Learning Curve, The Great War
Close    Print
Transcript: Source2
Extract from a British Army report on the military situation in France, July 1918
(Catalogue ref: WO 158/105)

To return to the question of the Western front recent events make it unnecessary to discuss Section A of your paper and appear here to have opened up a greatly improved prospect of victory. By victory is meant the defeat of the enemy's armed forces to a degree that will render them incapable of offering further effective resistance.

The two great factors that have caused this confidence to spring up are the arrival of the Americans and the changed tactical methods adopted this year.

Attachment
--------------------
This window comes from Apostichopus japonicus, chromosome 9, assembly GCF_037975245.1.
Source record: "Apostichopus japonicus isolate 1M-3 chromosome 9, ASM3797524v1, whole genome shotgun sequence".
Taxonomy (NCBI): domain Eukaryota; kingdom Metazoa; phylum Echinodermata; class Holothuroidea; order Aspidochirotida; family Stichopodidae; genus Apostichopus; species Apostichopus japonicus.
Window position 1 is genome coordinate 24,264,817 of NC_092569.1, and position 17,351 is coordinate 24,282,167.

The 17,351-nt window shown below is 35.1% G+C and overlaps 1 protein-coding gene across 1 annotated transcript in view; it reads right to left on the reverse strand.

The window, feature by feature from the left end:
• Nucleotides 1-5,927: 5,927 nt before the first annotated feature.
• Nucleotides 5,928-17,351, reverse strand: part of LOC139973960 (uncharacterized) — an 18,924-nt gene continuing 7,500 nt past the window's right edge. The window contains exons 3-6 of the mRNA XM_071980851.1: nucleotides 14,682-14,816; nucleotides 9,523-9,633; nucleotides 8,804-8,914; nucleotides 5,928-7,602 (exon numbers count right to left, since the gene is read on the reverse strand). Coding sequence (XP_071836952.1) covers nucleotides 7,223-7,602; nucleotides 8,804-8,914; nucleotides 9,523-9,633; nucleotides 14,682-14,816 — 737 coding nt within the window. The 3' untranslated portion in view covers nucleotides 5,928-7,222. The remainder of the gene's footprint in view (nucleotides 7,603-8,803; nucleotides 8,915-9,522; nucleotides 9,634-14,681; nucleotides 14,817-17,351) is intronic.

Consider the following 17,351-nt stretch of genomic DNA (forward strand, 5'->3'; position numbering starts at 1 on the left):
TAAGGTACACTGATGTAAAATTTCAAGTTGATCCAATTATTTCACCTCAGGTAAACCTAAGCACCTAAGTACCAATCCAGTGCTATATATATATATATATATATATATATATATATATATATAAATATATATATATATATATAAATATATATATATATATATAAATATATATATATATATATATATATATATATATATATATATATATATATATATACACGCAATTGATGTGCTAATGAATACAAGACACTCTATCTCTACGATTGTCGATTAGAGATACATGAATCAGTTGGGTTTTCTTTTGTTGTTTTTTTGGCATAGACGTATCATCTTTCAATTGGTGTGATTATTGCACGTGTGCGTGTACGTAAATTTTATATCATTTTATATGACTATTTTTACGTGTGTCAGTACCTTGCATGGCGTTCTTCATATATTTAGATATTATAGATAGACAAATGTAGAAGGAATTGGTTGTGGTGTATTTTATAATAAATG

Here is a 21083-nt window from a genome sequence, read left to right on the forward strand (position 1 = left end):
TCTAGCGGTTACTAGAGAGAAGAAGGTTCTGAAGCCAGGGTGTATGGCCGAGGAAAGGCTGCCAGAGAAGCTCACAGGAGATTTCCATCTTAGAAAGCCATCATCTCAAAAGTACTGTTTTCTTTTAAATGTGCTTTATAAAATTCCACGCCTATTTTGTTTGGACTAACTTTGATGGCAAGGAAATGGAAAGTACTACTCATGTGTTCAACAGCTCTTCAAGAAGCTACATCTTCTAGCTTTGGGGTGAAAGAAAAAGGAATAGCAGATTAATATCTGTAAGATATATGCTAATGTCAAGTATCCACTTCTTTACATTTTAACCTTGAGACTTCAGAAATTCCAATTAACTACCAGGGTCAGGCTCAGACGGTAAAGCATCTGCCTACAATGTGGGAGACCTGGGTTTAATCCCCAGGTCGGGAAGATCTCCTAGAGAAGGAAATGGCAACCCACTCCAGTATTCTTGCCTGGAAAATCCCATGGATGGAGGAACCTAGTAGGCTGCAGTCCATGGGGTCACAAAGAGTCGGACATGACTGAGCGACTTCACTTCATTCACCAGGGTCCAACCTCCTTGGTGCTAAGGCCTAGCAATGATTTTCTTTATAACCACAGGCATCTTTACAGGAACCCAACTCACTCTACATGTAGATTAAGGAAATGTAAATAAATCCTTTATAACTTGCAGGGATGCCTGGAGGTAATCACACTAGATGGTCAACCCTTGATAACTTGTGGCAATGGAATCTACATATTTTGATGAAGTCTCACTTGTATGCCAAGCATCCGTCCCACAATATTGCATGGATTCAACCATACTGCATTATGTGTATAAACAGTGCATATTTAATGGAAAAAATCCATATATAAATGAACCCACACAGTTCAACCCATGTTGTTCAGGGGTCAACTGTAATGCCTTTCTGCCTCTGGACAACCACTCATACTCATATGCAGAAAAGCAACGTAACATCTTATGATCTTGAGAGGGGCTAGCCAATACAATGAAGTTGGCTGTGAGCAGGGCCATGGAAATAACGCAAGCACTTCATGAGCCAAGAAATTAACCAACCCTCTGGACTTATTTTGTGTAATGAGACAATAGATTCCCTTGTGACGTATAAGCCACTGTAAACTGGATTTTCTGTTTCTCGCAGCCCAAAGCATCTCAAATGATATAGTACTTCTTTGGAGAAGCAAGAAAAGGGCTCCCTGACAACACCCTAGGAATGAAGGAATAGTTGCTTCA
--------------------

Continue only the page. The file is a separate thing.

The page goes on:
It is not necessary to enlarge on the subject of the Americans, as there is no difference of opinion as regards the value of the American Army.

The changed tactical methods date from CAMBRAI and Von HUTIER'S RIGA attack. Many were sceptical of these methods succeeding on the Western front. We had become accustomed to trench warfare, costly attacks with limited objectives, and the prospect of a break through seemed remote. The new methods favour the attack and give a new and much more decisive character to the operations. Their effectiveness has now been demonstrated over and over again. And why? Because they are based on sound principles – concentration of superior force and its sudden and violent application by surprise. Moreover the means of attack have been perfected to a degree that enables them to overcome those means of defence that formerly proved so formidable, the trench system, barbed wire and the machine gun. We know ourselves how near these new methods of attack brought us to defeat.

Top of page    Close    Print